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Dragon Watching on the Long Trail

This post was written by Anna
on September 27, 2011 | Comments (3)

Readers, please enjoy this guest blog post by Shawn MacKenzie, author of The Dragon-Keeper’s Handbook.

From Acadian shores to the Green Mountains, Northern New England is one of the most Dragon-rich regions in the lower forty-eight. Craggy outcroppings, forests full of game, and waters full of fish add up to idyllic habitats. The relative dearth of people provides a comfort zone that allows our fierce, fearsome friends to relax, keeping tabloid Dragon/human encounters to a minimum.

This is my habitat, too. As the sap rises and spring’s blush licks the Long Trail, I begin counting the days to Dragon Watching time. Of course, for the observant cryptoherpetologist, Dragon-sign can be found anytime: crisp paw prints in fresh powder or sinuous tail swaths cut through piles of rainbow leaves. But, for amateur or seasoned pro, high summer in the Green Mountains is a true dracophile’s delight.

May to mid-August, between spring’s stay-at-home hatching and the unpredictable passions of autumn mating, weyrs thrum with activity: old Dragons teach, young Dragons learn, and the skies are alive with enchanting aerialists of every shape and hue. It is also the time when Dragons without familial responsibilities go visiting. Indeed, the northern stretch of the Appalachian Trail is a veritable flight corridor for those calling on friends and not-so-distant relatives from Mts. Katahden to Glastenbury. Even the odd Berkshire Beardie or Adirondack Red has been known to soar by. This past June, I spied a pair of juvenile Aziscohos Split-tails dancing over Little Pond, near Woodford. The sight stole my breath!

So, if this year’s vacation did not live up to expectations and austere times have you pinching pennies, consider a 2012 adventure in the New England woods with the wildest of the wild. And, for those of you new to Dragon Watching, always remember and never forget:

  • Distance is your friend. Though Dragons are not naturally aggressive, in summer there are dragonlets around. Big as Irish wolfhounds, these bundles of scaly joy come fully equipped with teeth, claws, and protective parents.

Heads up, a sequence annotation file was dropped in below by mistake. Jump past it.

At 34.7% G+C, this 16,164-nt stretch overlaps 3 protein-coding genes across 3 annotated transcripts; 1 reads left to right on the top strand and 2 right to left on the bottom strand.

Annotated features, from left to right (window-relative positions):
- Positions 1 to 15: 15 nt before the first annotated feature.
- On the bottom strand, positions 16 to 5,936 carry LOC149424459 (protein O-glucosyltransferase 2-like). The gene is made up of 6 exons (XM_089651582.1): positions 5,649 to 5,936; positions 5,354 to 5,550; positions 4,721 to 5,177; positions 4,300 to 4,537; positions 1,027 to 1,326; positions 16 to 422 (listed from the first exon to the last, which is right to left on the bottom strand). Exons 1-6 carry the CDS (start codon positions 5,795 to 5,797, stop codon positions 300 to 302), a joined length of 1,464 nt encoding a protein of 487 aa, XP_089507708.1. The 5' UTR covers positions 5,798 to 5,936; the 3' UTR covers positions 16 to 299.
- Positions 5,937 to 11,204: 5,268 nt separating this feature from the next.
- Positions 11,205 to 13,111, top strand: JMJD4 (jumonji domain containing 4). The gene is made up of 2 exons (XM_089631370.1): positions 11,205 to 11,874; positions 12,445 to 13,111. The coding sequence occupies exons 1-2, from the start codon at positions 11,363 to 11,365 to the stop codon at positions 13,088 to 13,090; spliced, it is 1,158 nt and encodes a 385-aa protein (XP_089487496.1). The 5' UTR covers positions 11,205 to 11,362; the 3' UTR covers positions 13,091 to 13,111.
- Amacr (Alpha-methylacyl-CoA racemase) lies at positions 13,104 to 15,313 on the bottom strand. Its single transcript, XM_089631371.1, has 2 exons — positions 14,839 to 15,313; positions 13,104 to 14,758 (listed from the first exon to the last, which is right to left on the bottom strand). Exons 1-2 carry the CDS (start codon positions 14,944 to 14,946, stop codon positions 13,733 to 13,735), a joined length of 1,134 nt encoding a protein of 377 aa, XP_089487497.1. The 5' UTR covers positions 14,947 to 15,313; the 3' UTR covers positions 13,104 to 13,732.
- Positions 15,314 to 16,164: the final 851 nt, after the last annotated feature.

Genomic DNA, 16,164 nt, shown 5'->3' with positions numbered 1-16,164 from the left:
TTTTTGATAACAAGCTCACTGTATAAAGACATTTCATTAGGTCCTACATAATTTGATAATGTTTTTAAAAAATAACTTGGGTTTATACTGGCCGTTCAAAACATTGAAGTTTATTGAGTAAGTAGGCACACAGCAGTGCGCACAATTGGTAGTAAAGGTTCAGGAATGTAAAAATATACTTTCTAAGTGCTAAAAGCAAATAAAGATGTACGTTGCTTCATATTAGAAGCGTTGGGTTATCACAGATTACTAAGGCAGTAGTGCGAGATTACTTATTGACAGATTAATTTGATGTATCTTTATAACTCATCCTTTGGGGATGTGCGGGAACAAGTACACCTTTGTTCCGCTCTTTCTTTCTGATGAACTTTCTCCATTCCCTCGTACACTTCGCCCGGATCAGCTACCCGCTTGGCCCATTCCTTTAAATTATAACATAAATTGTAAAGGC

• Take a camera (preferably one with a zoom lens) and plenty of memory cards (fortunately the days of being weighed down by rolls of 35mm film are past). Today top-notch digital gear can turn the rankest amateur into the Diane Arbus of Dragon photography.
  • Stick to trails and designated lodgings. A highlight of any Dragon’s first summer is learning the group stalk-and-pounce, and you don’t want to find yourself the target of brood triangulation if you can help it. In the mid-20th century there were five mysterious disappearances in the vicinity of Glastenbury, Vermont. No bodies were found and it has been suggested they ran afoul of some over-eager youngsters who mistook them for large rabbits.
  • Pack in/Pack out. You are in the Dragons’ home and should treat it accordingly. You wouldn’t want them littering up your parlor, would you?

For answers to all other questions, pick up a copy of my book, The Dragon Keeper’s Handbook.

Then go have fun. It will be an experience you’ll never forget.


Our thanks to Shawn for her guest post! For more from Shawn MacKenzie, read her article “On Wings Everywhere Ascending: The Relevance of Dragons in the Modern World.”

Reader Comments

avatar
#1 
Written By Karen S. Elliott
on September 29th, 2011 @ 3:07 pm

Shawn’s writing is always a joy to read. Her voice rings true throughout everything she writes. Thank you for having her on this page.

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